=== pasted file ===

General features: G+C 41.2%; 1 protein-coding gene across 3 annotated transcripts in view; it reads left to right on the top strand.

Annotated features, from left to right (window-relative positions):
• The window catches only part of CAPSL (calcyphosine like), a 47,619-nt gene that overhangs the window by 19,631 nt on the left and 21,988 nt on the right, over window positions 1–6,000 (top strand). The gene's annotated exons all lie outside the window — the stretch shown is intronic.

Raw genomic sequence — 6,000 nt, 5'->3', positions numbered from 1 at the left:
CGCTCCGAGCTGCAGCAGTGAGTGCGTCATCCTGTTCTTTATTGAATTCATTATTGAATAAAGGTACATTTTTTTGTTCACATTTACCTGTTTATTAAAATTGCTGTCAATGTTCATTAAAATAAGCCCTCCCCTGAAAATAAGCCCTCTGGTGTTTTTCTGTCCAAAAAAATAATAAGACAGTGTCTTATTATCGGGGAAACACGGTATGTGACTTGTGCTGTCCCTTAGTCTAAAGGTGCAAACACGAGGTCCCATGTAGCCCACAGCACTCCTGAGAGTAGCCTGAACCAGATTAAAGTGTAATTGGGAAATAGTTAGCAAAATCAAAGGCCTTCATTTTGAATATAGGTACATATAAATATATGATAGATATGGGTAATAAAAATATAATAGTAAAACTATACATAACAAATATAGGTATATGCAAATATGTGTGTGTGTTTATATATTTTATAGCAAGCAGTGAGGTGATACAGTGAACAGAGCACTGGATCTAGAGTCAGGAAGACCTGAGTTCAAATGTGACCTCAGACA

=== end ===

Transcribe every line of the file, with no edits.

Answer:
General features: G+C 41.2%; 1 protein-coding gene across 3 annotated transcripts in view; it reads left to right on the top strand.

Annotated features, from left to right (window-relative positions):
• The window catches only part of CAPSL (calcyphosine like), a 47,619-nt gene that overhangs the window by 19,631 nt on the left and 21,988 nt on the right, over window positions 1–6,000 (top strand). The gene's annotated exons all lie outside the window — the stretch shown is intronic.

Raw genomic sequence — 6,000 nt, 5'->3', positions numbered from 1 at the left:
CGCTCCGAGCTGCAGCAGTGAGTGCGTCATCCTGTTCTTTATTGAATTCATTATTGAATAAAGGTACATTTTTTTGTTCACATTTACCTGTTTATTAAAATTGCTGTCAATGTTCATTAAAATAAGCCCTCCCCTGAAAATAAGCCCTCTGGTGTTTTTCTGTCCAAAAAAATAATAAGACAGTGTCTTATTATCGGGGAAACACGGTATGTGACTTGTGCTGTCCCTTAGTCTAAAGGTGCAAACACGAGGTCCCATGTAGCCCACAGCACTCCTGAGAGTAGCCTGAACCAGATTAAAGTGTAATTGGGAAATAGTTAGCAAAATCAAAGGCCTTCATTTTGAATATAGGTACATATAAATATATGATAGATATGGGTAATAAAAATATAATAGTAAAACTATACATAACAAATATAGGTATATGCAAATATGTGTGTGTGTTTATATATTTTATAGCAAGCAGTGAGGTGATACAGTGAACAGAGCACTGGATCTAGAGTCAGGAAGACCTGAGTTCAAATGTGACCTCAGACA